Nation's Largest Marijuana Policy Reform Group Publishes Report on Legislative Progress in 2019

Jul 22, 2019


Read MPP's report, which includes the top 10 wins of the year, at www.mpp.org/2019report

Washington, D.C. — With its recent legalization victory in Illinois topping the list, the Marijuana Policy Project has released a new report detailing cannabis policy reform efforts in 2019. Highlighting unprecedented progress at both the state and federal levels, the authors write that 2019 has been a "historic year for marijuana policy and the movement."

In addition to Illinois, MPP lists the U.S. House of Representatives' recent approval of a federal spending bill with protections for state marijuana laws, medical cannabis expansion in Georgia, and the elimination of jail time for marijuana possession in Hawaii, New Mexico, and North Dakota among its top 10 wins this year. The report notes that "27 state legislatures considered bills to legalize cannabis for adults in 2019."

Read the full document here: https://www.mpp.org/2019report

The report includes an in-depth look at the MPP-led adult use legalization effort in Illinois, which became the first state to legalize marijuana sales through the legislature in June. It also provides a 2019 policy update for every U.S. state and Washington, D.C., along with major developments from U.S. territories. South Dakota is named the "most stagnant" state for marijuana policy reform progress.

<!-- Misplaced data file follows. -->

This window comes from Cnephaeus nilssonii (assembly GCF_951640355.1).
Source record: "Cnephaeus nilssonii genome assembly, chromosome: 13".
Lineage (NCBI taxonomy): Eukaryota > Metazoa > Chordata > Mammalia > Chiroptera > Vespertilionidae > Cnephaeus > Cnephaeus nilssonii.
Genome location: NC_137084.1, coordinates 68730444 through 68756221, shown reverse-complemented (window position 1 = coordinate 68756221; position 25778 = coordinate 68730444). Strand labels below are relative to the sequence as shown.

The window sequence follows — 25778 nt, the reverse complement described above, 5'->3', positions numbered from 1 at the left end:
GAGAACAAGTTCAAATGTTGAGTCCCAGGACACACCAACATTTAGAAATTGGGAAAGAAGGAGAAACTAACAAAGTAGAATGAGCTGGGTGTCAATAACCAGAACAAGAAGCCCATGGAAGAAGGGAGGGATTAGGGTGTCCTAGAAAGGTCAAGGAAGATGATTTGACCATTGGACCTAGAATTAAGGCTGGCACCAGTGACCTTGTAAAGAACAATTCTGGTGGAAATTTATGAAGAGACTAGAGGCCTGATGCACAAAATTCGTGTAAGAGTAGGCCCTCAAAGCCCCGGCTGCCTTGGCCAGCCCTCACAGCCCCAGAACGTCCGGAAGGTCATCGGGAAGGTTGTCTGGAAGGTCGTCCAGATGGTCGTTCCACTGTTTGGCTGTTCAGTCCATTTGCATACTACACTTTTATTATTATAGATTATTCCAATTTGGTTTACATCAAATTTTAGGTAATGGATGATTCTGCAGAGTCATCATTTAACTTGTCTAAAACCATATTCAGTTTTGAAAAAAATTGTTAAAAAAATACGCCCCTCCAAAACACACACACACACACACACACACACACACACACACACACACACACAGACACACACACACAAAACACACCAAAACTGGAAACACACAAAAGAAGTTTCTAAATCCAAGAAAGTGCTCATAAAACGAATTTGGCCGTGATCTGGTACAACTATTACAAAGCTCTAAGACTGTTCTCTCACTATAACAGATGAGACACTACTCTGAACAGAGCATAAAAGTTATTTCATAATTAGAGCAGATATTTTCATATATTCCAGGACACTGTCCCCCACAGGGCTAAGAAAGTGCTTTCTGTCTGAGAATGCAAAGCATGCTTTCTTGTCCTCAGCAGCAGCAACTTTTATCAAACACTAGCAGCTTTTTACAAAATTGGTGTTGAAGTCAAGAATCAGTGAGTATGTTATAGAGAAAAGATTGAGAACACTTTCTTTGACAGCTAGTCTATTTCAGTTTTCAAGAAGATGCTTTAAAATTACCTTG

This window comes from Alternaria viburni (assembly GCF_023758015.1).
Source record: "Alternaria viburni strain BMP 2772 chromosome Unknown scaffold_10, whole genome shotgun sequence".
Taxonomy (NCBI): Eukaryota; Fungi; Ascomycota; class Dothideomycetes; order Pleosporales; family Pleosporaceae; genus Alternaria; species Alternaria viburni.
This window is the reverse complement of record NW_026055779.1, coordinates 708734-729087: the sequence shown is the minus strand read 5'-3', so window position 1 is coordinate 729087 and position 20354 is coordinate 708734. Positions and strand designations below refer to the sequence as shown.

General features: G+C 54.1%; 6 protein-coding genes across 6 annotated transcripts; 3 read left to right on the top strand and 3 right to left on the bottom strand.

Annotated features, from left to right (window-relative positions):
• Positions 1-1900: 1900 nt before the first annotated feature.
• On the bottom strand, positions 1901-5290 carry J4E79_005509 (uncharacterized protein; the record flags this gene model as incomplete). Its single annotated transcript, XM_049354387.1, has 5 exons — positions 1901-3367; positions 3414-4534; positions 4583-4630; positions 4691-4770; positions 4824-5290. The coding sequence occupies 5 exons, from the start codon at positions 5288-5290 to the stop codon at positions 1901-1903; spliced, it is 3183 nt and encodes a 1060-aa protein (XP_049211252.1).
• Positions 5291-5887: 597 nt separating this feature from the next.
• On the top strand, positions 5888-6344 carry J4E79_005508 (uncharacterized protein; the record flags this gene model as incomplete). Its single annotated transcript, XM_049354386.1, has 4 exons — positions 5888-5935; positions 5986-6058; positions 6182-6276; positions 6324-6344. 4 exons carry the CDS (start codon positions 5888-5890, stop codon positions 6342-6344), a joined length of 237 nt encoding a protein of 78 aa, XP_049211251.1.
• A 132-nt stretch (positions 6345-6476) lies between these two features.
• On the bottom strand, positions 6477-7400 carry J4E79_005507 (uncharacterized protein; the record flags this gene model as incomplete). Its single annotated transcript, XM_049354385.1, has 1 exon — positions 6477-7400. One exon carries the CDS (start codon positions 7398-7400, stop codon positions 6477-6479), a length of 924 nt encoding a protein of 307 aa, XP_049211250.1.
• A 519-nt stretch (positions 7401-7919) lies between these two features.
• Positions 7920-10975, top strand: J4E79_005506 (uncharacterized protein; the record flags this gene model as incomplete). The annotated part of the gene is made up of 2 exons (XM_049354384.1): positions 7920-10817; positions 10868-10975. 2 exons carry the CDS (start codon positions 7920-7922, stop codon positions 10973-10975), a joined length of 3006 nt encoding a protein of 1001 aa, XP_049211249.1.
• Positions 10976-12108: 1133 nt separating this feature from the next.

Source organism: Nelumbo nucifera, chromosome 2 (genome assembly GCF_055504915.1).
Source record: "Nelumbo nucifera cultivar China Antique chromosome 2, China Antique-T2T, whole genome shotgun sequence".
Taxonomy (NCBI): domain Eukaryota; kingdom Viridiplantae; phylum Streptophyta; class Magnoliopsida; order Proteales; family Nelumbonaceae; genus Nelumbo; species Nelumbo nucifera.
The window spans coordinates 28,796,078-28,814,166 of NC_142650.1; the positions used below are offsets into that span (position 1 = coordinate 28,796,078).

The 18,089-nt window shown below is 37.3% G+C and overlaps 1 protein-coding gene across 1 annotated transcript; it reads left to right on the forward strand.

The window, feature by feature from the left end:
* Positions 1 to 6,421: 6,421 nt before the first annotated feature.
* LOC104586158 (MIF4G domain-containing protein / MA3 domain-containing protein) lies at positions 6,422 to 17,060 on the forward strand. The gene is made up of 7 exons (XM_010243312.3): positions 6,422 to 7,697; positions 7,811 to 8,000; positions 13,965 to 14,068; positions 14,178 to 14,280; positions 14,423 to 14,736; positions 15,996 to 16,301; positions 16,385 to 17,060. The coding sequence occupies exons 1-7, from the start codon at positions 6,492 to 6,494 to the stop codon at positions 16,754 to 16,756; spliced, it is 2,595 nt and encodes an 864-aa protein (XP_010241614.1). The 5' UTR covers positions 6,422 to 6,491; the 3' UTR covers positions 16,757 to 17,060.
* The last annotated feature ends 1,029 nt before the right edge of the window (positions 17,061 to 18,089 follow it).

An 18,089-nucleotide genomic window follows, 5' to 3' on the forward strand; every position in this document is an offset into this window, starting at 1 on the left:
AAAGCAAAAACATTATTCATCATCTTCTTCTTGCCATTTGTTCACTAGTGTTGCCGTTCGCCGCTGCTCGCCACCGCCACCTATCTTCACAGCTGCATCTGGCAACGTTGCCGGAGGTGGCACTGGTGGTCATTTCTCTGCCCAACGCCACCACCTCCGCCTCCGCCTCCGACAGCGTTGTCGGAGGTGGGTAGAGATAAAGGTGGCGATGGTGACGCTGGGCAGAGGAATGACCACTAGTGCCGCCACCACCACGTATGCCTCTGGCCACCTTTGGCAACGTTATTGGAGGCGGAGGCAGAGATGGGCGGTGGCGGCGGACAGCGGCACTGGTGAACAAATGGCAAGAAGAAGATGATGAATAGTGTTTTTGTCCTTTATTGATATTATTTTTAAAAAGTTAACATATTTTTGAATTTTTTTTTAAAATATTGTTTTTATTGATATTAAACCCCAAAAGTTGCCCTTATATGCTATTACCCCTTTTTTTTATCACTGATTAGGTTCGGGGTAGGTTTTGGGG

Statement from Karen O'Keefe, director of state policies at MPP and lead author of the report:

"Virtually every legislature in the country is taking a close look at its marijuana policies, and many have adopted significant reforms in 2019. Not a single legislature moved to repeal or roll back a medical cannabis or legalization law. Particularly with the first-of-its-kind legalization victory in Illinois, 2019 has been a milestone year for MPP and our movement."

Statement from Don Murphy, director of federal policies at MPP and contributor to the report:

"Our strategy of building pressure on Congress is working, and we've seen historic progress in 2019. Leaders in both parties are talking about the need for reform and giving this issue the attention it deserves. The House's decision to protect states' legalization policies is a very encouraging sign. It's possible that we'll see the end of federal prohibition before the 2020 election."

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